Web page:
Review: The Collector

The Collector
5 10

PLOT: Ex-con Arkin (Josh Stewart) is in a bind: he needs to get his wife a ton of cash before midnight before loan sharks come for her. Having an intimate knowledge of burglary, Arkin breaks into a wealthy couple's new home, hoping to attain a valuable jewel from within. Only problem is that someone else has gotten there first, capturing the family, and rigging the house with dozens of dangerous booby traps. Now trapped inside, Arkin has to outsmart "The Collector", steal the jewel, and rescue the family before midnight.

REVIEW: It's shame for THE COLLECTOR that the SAW films exist; otherwise it wouldn't seem like such a shameless attempt to capitalize on their success. Then again, without the SAW films - and screenwriters Marcus Dunstan and Patrick Melton's participation in them - THE COLLECTOR (which marks the directorial debut of Dunston) would likely not exist. Of course, that wouldn't be the worst thing in the world, as the movie brings almost nothing new to the table (the horror table!!), but it's also not without its own particular, grungy charm. It made me wince once or twice, and a couple times I cringed while murmuring "ohh ewww" - the SAW flicks certainly lost their ability to do that to me a few films ago. Then again, THE COLLECTOR is definitely better than those most recent entries, which is faint praise, I know, but it's a start.

While more interested in suspense than the SAW series (which, at this point we can admit, is about as far from genuinely scary as you can get), Dunstan's film is still firmly a part of what the detractors call the "torture porn" genre, showcasing a few nasty scenes of skin-ripping, flesh-impaling, and - in one laughably deranged sequence - cat-melting (yes, don't bring your fervent cat lover to this one, fellas). But I can't help but admit that for the numerous times I was reminded of SAW, I was always glad I didn't have to listen to one of Jigsaw's pretentious, tiresome scoldings ("Hello Dan. You've gone through life blatantly not paying your parking tickets..."). THE COLLECTOR's villain isn't interested in judgment; he's just a sick torturer whom captures people in a round-about way. The rigging of booby traps throughout the house is, for all intents and purposes, unnecessary when you get right down to it. It remains to be seen whether or not he has a detailed back story to elaborate upon his twisted hobby (I highly doubt it's spoiling anything to suggest that there are, potentially, more COLLECTOR stories in our future); for now he remains just a weird dude with a lot of time on his hands.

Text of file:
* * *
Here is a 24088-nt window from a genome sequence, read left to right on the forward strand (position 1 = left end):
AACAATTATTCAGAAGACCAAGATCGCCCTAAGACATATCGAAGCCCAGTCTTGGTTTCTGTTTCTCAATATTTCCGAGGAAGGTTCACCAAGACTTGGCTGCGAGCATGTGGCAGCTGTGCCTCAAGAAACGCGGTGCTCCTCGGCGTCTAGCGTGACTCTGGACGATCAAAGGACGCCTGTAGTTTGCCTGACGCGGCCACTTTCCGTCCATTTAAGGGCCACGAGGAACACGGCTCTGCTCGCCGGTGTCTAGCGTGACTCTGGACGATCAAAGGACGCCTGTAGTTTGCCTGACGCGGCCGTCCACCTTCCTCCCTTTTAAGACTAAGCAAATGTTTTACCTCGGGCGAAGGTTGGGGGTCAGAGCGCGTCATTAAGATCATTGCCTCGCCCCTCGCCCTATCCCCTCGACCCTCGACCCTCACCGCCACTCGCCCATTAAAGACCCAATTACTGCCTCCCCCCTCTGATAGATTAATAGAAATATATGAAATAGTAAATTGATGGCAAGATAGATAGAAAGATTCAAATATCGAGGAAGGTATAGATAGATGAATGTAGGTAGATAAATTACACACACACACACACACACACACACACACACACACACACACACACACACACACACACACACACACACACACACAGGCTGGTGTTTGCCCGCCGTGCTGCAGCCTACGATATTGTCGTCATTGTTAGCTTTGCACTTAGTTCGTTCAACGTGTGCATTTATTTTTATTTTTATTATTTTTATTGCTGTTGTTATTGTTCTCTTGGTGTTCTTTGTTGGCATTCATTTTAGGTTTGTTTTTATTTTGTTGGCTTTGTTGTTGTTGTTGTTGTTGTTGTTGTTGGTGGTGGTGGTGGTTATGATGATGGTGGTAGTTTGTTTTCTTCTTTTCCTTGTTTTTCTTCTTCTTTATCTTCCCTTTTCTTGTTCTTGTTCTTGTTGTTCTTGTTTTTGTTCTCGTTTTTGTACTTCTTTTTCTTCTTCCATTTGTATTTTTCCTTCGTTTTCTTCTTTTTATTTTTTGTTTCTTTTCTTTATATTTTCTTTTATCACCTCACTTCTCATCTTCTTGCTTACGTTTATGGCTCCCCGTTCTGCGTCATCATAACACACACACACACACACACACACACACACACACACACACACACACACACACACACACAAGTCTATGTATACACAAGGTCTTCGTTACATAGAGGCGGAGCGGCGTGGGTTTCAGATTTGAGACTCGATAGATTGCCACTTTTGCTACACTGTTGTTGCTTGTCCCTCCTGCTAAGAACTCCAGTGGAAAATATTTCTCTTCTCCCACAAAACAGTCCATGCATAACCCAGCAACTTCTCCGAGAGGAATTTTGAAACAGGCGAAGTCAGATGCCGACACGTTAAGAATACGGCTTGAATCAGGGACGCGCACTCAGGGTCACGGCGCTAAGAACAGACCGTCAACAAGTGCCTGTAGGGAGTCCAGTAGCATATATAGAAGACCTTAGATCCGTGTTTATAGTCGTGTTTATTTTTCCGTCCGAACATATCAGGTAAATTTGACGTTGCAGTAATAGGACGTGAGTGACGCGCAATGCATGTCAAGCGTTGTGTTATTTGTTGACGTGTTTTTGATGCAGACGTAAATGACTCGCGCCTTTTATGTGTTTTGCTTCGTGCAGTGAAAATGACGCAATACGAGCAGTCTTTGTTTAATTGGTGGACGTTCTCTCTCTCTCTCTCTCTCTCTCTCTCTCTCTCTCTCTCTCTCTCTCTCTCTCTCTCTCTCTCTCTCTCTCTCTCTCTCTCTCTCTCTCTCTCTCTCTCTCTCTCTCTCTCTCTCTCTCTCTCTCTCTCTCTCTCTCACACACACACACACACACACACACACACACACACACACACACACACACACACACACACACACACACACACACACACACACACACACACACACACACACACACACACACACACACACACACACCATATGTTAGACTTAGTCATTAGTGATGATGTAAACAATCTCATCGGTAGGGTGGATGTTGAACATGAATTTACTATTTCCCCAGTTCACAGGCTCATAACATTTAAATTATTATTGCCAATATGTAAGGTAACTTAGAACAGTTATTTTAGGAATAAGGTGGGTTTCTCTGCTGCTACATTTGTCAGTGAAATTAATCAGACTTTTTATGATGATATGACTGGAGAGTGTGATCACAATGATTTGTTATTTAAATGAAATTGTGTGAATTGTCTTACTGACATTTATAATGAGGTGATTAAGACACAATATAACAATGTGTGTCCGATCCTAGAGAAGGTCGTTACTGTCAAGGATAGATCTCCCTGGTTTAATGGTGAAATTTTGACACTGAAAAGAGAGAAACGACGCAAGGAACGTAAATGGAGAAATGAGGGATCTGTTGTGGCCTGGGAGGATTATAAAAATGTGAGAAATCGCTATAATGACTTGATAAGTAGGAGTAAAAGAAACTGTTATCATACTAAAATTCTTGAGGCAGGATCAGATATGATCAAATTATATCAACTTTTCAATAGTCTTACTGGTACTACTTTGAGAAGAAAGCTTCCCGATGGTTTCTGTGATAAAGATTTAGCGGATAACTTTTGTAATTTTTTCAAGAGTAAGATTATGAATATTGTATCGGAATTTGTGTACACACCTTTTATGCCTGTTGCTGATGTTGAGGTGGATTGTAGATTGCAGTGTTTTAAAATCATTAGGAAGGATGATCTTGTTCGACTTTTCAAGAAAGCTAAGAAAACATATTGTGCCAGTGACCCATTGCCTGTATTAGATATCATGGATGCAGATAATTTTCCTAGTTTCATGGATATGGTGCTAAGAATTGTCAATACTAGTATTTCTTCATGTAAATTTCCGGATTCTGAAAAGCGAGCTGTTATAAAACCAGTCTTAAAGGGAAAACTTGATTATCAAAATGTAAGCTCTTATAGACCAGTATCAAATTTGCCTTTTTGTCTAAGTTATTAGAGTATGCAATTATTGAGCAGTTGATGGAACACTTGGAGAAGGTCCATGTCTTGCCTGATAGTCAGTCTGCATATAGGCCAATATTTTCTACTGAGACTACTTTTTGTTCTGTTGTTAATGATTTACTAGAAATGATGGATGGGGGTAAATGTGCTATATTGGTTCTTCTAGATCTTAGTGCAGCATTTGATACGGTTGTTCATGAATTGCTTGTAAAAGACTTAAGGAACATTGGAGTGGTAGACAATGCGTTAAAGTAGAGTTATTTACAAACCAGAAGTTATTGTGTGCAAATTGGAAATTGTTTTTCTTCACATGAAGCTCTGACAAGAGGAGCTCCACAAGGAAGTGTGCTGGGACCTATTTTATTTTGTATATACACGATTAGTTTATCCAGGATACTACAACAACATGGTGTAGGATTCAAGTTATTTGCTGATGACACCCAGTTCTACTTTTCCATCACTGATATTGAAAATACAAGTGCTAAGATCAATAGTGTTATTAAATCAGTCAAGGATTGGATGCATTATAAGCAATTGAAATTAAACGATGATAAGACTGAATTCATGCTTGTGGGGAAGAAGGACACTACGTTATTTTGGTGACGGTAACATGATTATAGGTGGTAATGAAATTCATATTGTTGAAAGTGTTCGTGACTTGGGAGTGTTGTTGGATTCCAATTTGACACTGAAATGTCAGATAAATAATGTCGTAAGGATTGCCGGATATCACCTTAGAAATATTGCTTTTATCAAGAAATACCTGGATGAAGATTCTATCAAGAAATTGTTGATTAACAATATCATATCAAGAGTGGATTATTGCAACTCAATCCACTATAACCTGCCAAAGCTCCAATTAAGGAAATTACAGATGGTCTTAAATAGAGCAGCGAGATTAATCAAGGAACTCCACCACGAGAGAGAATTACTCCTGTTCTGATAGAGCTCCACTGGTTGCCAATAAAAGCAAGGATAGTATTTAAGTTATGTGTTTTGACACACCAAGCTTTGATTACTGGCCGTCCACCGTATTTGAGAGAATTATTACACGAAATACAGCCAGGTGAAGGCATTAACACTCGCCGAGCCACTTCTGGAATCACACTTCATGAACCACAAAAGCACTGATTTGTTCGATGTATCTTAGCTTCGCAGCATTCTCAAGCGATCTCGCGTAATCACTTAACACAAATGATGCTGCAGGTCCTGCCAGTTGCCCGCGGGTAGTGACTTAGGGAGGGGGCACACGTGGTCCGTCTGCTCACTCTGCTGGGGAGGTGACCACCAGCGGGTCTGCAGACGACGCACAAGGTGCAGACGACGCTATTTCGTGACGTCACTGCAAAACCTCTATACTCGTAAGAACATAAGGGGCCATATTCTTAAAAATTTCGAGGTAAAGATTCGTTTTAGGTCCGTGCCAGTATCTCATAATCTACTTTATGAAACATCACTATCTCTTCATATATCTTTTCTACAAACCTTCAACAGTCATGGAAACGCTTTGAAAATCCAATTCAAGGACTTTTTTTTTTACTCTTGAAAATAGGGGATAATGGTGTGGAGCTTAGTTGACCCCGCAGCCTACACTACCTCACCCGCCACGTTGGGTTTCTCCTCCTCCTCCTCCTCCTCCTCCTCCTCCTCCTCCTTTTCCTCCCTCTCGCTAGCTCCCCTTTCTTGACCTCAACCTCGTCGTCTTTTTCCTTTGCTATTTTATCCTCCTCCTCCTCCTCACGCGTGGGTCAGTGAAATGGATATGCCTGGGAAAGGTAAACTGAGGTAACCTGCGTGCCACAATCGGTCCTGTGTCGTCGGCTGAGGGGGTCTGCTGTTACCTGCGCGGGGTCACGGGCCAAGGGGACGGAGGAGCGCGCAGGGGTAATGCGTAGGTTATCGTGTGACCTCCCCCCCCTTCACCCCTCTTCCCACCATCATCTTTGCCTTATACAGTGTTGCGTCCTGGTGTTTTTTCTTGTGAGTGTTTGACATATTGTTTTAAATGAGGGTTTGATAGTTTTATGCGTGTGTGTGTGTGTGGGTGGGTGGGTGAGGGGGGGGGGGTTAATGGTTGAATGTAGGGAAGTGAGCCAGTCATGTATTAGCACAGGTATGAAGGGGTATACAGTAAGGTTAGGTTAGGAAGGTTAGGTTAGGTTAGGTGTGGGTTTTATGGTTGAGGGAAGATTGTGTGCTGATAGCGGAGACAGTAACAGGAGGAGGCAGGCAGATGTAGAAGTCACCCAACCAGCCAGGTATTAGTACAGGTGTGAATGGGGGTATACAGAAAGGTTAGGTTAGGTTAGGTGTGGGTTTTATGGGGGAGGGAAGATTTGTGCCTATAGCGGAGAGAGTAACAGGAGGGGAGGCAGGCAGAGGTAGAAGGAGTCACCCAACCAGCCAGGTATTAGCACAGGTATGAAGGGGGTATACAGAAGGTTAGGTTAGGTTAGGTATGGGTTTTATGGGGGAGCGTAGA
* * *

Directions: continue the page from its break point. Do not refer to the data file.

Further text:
While not as technically sturdy as the SAW films, THE COLLECTOR has a certain sleekness, and Dunstan is for the most part a competent helmer (although the layout and size of the house seems to change periodically, to suit the whims of the given sequence). The acting is... natural, I guess. All most of the performers have to do is act terrified, scream, and faint dead away. Stewart oozes sleaziness at first (a nice bit of misdirection on the movie's part as it seems to be setting up Arkin as the real villain), but eventually gains our sympathy as the reluctant protagonist.

All things considered, THE COLLECTOR is not going to blow anybody away, but it provides a decent diversion for the horror crowd - the gruesome money shots elicit their intended reactions, and that's the least you can ask for with a flick like this... Perhaps with a little more focus - and logic - the next time around, Dunstan and Melton can improve upon a concept (and villain) that just seems like SAW-LITE.


Extra Tidbit: THE COLLECTOR opens on JULY 31st.
Source: AITH



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